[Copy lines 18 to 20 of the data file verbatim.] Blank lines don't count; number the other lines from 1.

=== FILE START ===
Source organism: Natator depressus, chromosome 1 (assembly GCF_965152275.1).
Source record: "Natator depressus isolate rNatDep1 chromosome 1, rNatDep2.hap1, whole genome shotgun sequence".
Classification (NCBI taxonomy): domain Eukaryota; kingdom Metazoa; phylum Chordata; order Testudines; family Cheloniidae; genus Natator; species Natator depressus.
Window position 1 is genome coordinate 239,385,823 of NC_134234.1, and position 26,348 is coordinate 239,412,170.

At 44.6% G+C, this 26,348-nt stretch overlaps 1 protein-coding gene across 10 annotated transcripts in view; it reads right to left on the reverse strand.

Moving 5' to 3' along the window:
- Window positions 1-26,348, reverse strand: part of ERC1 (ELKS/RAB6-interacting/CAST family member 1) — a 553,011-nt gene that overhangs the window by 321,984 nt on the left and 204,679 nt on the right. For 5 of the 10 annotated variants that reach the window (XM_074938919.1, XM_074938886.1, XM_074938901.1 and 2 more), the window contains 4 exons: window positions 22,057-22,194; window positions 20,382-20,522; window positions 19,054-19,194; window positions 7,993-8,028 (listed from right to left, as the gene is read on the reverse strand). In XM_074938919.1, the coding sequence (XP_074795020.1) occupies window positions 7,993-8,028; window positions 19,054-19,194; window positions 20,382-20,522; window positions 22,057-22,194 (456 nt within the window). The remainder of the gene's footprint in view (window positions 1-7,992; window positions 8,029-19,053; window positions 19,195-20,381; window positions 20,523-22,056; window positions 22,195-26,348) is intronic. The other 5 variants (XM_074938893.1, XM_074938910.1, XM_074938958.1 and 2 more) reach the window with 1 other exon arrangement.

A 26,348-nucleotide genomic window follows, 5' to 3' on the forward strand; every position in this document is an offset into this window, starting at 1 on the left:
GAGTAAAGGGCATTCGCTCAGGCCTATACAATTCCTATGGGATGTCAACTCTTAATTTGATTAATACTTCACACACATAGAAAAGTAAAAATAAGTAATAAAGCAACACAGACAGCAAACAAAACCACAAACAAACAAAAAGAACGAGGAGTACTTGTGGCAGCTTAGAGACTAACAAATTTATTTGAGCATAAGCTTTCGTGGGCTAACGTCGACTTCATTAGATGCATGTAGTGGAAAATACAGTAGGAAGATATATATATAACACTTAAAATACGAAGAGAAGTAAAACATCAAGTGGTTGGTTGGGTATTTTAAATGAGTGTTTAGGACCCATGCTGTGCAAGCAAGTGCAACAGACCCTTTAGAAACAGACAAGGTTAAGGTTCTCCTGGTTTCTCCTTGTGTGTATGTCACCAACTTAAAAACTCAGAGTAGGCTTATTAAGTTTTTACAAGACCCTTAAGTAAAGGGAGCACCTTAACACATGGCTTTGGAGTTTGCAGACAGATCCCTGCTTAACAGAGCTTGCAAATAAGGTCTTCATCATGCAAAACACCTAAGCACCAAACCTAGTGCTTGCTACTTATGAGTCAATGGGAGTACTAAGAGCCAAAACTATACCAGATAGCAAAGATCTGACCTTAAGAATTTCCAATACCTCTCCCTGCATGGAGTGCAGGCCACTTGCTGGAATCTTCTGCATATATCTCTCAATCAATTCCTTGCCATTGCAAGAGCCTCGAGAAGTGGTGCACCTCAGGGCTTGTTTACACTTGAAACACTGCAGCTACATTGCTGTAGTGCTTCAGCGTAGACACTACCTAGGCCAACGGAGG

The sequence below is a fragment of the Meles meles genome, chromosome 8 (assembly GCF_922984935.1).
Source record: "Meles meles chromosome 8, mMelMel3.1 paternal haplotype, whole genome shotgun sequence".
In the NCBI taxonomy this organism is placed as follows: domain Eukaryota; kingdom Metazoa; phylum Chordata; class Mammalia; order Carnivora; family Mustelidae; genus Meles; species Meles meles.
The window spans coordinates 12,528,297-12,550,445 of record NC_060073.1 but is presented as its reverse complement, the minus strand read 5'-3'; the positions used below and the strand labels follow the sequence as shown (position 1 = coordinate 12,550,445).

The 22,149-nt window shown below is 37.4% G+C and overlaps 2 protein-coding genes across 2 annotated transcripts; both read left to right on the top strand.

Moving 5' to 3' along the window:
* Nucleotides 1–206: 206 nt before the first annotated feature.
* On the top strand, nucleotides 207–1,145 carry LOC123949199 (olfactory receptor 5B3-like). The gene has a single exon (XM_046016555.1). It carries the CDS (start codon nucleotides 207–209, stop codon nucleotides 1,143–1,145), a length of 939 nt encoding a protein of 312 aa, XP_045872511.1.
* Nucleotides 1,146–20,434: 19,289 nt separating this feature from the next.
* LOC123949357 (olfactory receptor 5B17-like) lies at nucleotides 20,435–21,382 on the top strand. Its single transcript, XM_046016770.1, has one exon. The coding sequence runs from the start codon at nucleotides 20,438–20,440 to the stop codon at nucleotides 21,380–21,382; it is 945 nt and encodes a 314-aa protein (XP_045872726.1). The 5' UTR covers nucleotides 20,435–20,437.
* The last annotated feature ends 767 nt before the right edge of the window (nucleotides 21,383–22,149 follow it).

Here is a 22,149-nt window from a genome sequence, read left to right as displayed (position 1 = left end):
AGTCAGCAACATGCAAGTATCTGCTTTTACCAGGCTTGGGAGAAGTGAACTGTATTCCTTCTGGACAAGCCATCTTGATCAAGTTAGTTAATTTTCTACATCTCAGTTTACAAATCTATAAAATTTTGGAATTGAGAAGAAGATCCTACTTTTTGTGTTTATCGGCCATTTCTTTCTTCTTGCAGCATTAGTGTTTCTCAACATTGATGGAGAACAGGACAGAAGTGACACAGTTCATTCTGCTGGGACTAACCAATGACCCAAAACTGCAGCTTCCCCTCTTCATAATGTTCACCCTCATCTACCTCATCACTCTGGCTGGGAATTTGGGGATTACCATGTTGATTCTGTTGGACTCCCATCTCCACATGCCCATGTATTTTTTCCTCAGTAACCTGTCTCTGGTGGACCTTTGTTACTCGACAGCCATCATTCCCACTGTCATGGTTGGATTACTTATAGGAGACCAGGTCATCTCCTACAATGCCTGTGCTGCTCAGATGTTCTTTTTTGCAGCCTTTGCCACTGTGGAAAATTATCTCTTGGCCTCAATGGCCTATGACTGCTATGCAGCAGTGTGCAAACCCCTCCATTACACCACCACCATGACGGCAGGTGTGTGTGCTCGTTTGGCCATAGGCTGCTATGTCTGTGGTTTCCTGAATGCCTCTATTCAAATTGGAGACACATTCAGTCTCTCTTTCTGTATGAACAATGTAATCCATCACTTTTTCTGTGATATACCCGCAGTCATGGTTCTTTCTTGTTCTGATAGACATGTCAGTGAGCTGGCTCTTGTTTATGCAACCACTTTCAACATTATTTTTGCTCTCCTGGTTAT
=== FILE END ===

* Nucleotides 1,146–20,434: 19,289 nt separating this feature from the next.
* LOC123949357 (olfactory receptor 5B17-like) lies at nucleotides 20,435–21,382 on the top strand. Its single transcript, XM_046016770.1, has one exon. The coding sequence runs from the start codon at nucleotides 20,438–20,440 to the stop codon at nucleotides 21,380–21,382; it is 945 nt and encodes a 314-aa protein (XP_045872726.1). The 5' UTR covers nucleotides 20,435–20,437.
* The last annotated feature ends 767 nt before the right edge of the window (nucleotides 21,383–22,149 follow it).